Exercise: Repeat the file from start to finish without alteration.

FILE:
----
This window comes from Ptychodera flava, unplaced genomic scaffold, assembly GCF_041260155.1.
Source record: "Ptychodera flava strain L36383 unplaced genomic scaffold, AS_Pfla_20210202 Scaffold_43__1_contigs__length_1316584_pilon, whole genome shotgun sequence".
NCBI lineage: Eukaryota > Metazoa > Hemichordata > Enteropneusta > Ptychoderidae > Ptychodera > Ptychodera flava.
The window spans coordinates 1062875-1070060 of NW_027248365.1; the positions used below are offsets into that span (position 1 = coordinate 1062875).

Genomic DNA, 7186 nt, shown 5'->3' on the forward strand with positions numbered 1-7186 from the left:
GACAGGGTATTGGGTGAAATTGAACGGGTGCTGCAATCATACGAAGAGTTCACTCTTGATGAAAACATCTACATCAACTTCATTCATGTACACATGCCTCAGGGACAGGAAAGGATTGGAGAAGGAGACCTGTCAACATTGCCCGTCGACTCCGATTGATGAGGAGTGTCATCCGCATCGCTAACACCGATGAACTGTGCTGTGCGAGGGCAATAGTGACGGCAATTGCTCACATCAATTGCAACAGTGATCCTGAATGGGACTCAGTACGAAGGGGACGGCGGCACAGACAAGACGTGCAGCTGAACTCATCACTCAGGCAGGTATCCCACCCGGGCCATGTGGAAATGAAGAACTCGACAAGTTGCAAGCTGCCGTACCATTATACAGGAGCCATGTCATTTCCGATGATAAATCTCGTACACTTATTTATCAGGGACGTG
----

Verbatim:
This window comes from Ptychodera flava, unplaced genomic scaffold, assembly GCF_041260155.1.
Source record: "Ptychodera flava strain L36383 unplaced genomic scaffold, AS_Pfla_20210202 Scaffold_43__1_contigs__length_1316584_pilon, whole genome shotgun sequence".
NCBI lineage: Eukaryota > Metazoa > Hemichordata > Enteropneusta > Ptychoderidae > Ptychodera > Ptychodera flava.
The window spans coordinates 1062875-1070060 of NW_027248365.1; the positions used below are offsets into that span (position 1 = coordinate 1062875).

Genomic DNA, 7186 nt, shown 5'->3' on the forward strand with positions numbered 1-7186 from the left:
GACAGGGTATTGGGTGAAATTGAACGGGTGCTGCAATCATACGAAGAGTTCACTCTTGATGAAAACATCTACATCAACTTCATTCATGTACACATGCCTCAGGGACAGGAAAGGATTGGAGAAGGAGACCTGTCAACATTGCCCGTCGACTCCGATTGATGAGGAGTGTCATCCGCATCGCTAACACCGATGAACTGTGCTGTGCGAGGGCAATAGTGACGGCAATTGCTCACATCAATTGCAACAGTGATCCTGAATGGGACTCAGTACGAAGGGGACGGCGGCACAGACAAGACGTGCAGCTGAACTCATCACTCAGGCAGGTATCCCACCCGGGCCATGTGGAAATGAAGAACTCGACAAGTTGCAAGCTGCCGTACCATTATACAGGAGCCATGTCATTTCCGATGATAAATCTCGTACACTTATTTATCAGGGACGTG